In a typical trade receivable securitisation structure, the seller sells to its customer (the ‘buyers’) on credit, which creates a working capital requirement for the seller. This can be financed through the sale of the receivables, created between seller and buyers, to a special purpose vehicle (SPV) on a revolving basis, for a set period (subject to early termination on the occurrence of certain triggers). The SPV is financed by issuing notes or borrowing loans from bank or non-bank funders who are repaid by the SPV utilising the proceeds from the buyers’ payments. Receivable securitisation transactions are often set up with a medium or long-term view (for example, three to five years), with the possibility for periodic extension(s). This enables the seller to have access to a stable and committed source of capital and amortise the setup costs of the transaction over several years.
Other trade finance structures are simpler and do not use an SPV. For example, the seller may sell its receivables directly to a bank or non-bank funder or borrow a loan from the funder, secured by the receivables portfolio.
The credit quality of these transactions can be enhanced by offering credit insurance to the SPV covering the non-payment and insolvency risk of the buyers, subject to certain pre-set eligibility criteria being met in respect of the receivables and the buyers. Credit insurance can support the transaction in obtaining a credit rating from an international rating agency. This would potentially allow larger concentrations on certain buyers compared to uninsured options, and gain access to the asset-backed securities market by appealing to investors who may not have the expertise or the mandate to invest in traditional trade finance products. In addition, the insurance policy wording can be Basel III/ CRR-friendly, which could translate to a better return on capital for the participant banks and more competitive funding terms and cost savings for the seller compared with either unsecured or secured but uninsured financing.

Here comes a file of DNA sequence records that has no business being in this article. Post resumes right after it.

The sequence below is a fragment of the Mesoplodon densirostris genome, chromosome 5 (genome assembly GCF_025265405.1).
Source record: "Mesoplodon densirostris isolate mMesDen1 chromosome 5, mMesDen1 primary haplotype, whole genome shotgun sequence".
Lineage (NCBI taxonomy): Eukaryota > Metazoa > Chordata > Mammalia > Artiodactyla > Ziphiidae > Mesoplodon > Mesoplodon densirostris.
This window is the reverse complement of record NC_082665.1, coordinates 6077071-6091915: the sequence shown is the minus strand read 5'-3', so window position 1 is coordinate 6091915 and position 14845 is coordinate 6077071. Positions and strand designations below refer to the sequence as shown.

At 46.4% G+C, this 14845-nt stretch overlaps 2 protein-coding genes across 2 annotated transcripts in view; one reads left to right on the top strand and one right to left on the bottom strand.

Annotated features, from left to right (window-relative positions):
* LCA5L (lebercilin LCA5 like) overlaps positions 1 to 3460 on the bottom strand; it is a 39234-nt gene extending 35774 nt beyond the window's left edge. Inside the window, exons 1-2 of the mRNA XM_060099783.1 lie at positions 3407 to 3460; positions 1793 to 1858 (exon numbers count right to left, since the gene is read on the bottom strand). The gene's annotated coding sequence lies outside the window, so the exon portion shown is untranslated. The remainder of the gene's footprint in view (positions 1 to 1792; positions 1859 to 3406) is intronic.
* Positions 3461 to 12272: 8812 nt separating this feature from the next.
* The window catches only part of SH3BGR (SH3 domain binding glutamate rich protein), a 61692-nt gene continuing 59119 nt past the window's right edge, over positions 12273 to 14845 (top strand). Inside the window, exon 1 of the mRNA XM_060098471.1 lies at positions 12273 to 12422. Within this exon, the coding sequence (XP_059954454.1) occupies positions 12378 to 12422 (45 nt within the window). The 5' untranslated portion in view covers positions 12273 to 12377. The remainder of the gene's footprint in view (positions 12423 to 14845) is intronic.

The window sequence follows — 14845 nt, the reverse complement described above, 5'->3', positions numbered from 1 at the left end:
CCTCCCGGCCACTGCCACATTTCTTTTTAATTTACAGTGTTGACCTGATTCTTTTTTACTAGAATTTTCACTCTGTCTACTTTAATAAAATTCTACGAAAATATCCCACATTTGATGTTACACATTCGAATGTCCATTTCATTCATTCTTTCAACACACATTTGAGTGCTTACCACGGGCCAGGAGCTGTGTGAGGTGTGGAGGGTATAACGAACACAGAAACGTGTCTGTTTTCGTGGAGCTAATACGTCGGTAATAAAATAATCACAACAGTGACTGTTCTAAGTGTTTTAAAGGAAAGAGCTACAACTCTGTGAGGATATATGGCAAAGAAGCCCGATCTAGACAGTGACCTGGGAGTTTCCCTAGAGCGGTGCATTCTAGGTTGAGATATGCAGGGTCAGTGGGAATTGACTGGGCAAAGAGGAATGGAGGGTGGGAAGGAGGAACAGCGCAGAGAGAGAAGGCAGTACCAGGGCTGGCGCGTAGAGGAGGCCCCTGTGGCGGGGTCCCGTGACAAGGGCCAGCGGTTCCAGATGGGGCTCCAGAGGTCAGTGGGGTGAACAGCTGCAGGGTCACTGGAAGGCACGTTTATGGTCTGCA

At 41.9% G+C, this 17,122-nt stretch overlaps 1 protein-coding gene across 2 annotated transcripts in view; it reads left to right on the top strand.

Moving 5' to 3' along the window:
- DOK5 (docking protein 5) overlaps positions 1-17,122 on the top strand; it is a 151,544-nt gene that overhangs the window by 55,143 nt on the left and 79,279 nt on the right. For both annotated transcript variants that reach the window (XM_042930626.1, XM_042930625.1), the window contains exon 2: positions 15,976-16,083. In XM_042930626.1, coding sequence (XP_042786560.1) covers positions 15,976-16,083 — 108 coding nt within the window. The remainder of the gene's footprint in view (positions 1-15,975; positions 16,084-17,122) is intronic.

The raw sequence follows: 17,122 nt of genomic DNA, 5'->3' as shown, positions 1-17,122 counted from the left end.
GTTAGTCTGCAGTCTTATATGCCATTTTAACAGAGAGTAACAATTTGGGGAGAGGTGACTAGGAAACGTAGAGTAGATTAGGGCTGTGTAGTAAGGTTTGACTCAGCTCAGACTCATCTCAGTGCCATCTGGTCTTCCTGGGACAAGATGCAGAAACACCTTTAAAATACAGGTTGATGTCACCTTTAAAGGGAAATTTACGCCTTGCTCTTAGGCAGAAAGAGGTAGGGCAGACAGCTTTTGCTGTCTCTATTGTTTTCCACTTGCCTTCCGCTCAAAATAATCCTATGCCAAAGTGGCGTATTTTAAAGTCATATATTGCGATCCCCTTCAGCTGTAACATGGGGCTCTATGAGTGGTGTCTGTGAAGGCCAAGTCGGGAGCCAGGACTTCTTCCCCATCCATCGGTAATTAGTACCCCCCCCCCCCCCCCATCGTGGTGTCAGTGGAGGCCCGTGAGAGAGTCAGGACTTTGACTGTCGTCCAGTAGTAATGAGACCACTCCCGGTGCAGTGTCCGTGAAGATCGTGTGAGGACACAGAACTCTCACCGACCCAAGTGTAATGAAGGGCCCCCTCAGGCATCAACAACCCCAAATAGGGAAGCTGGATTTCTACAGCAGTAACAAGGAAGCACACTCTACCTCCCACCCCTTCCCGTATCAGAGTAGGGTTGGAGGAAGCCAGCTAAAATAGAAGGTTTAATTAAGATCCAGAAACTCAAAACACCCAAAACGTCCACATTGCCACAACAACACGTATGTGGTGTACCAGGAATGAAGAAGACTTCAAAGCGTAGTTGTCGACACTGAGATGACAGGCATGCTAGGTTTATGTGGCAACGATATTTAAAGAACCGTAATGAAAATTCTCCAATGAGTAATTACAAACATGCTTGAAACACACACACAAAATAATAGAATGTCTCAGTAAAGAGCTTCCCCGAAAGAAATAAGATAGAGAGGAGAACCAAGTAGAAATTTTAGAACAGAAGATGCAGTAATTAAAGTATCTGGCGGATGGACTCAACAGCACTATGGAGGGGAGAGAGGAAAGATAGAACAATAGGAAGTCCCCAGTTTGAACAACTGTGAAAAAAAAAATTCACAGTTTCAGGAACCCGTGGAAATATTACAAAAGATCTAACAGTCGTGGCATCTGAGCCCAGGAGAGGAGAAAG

Data assessment is essential, and technology plays an important role in these transactions, facilitating real-time receivables performance reporting to all interested parties. This leads to more informed decisions and verifies that the receivables offered for purchase comply with the agreed eligibility criteria. Ultimately, it provides more certainty to all parties involved in the transaction.
Distribution of trade finance assets has evolved over the years. Nowadays, tech platforms are expected to play a key role in the commoditisation of receivable securitisation transactions, not only through the distribution of assets, but also by streamlining the end-to-end process among all parties in a digital environment.
Pulling together all the elements of the structure and technology can create a more attractive investment and opportunity for investors to diversify into a new asset class of trade receivables, but within a structure they understand.
The transformation of the trade finance industry is in its infancy with exciting times ahead, supported by new participants joining with fresh ideas. This will help drive the modernisation and technification of the industry, contributing to the reduction of the trade finance gap.
This article first appeared in GTR’s Supply Chain Finance issue, August 2022.
For more information about the wider team and AIG’s capabilities in this area please contact Meera Saunders, Head of Strategy and Operations, Trade Finance at email@example.com